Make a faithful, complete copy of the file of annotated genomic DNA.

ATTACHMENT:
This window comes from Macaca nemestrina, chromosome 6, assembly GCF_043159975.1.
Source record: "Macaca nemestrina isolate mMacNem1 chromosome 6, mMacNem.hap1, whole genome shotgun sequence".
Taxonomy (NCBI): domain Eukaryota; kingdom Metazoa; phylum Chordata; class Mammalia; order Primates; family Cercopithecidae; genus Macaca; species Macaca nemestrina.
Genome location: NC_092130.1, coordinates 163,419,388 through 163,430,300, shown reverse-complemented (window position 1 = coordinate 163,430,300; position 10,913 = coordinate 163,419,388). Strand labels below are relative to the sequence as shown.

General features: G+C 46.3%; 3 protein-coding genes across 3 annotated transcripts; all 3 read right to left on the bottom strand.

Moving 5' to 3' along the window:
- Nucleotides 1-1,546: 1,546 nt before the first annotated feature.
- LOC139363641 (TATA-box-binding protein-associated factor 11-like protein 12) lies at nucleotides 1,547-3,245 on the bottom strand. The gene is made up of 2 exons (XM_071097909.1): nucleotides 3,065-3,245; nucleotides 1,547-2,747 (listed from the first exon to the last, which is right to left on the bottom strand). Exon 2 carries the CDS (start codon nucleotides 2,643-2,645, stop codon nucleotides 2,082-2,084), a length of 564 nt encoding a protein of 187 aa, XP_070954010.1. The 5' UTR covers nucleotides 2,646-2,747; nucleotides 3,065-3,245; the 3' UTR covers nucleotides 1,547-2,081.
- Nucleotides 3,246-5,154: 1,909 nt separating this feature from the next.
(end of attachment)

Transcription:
This window comes from Macaca nemestrina, chromosome 6, assembly GCF_043159975.1.
Source record: "Macaca nemestrina isolate mMacNem1 chromosome 6, mMacNem.hap1, whole genome shotgun sequence".
Taxonomy (NCBI): domain Eukaryota; kingdom Metazoa; phylum Chordata; class Mammalia; order Primates; family Cercopithecidae; genus Macaca; species Macaca nemestrina.
Genome location: NC_092130.1, coordinates 163,419,388 through 163,430,300, shown reverse-complemented (window position 1 = coordinate 163,430,300; position 10,913 = coordinate 163,419,388). Strand labels below are relative to the sequence as shown.

General features: G+C 46.3%; 3 protein-coding genes across 3 annotated transcripts; all 3 read right to left on the bottom strand.

Moving 5' to 3' along the window:
- Nucleotides 1-1,546: 1,546 nt before the first annotated feature.
- LOC139363641 (TATA-box-binding protein-associated factor 11-like protein 12) lies at nucleotides 1,547-3,245 on the bottom strand. The gene is made up of 2 exons (XM_071097909.1): nucleotides 3,065-3,245; nucleotides 1,547-2,747 (listed from the first exon to the last, which is right to left on the bottom strand). Exon 2 carries the CDS (start codon nucleotides 2,643-2,645, stop codon nucleotides 2,082-2,084), a length of 564 nt encoding a protein of 187 aa, XP_070954010.1. The 5' UTR covers nucleotides 2,646-2,747; nucleotides 3,065-3,245; the 3' UTR covers nucleotides 1,547-2,081.
- Nucleotides 3,246-5,154: 1,909 nt separating this feature from the next.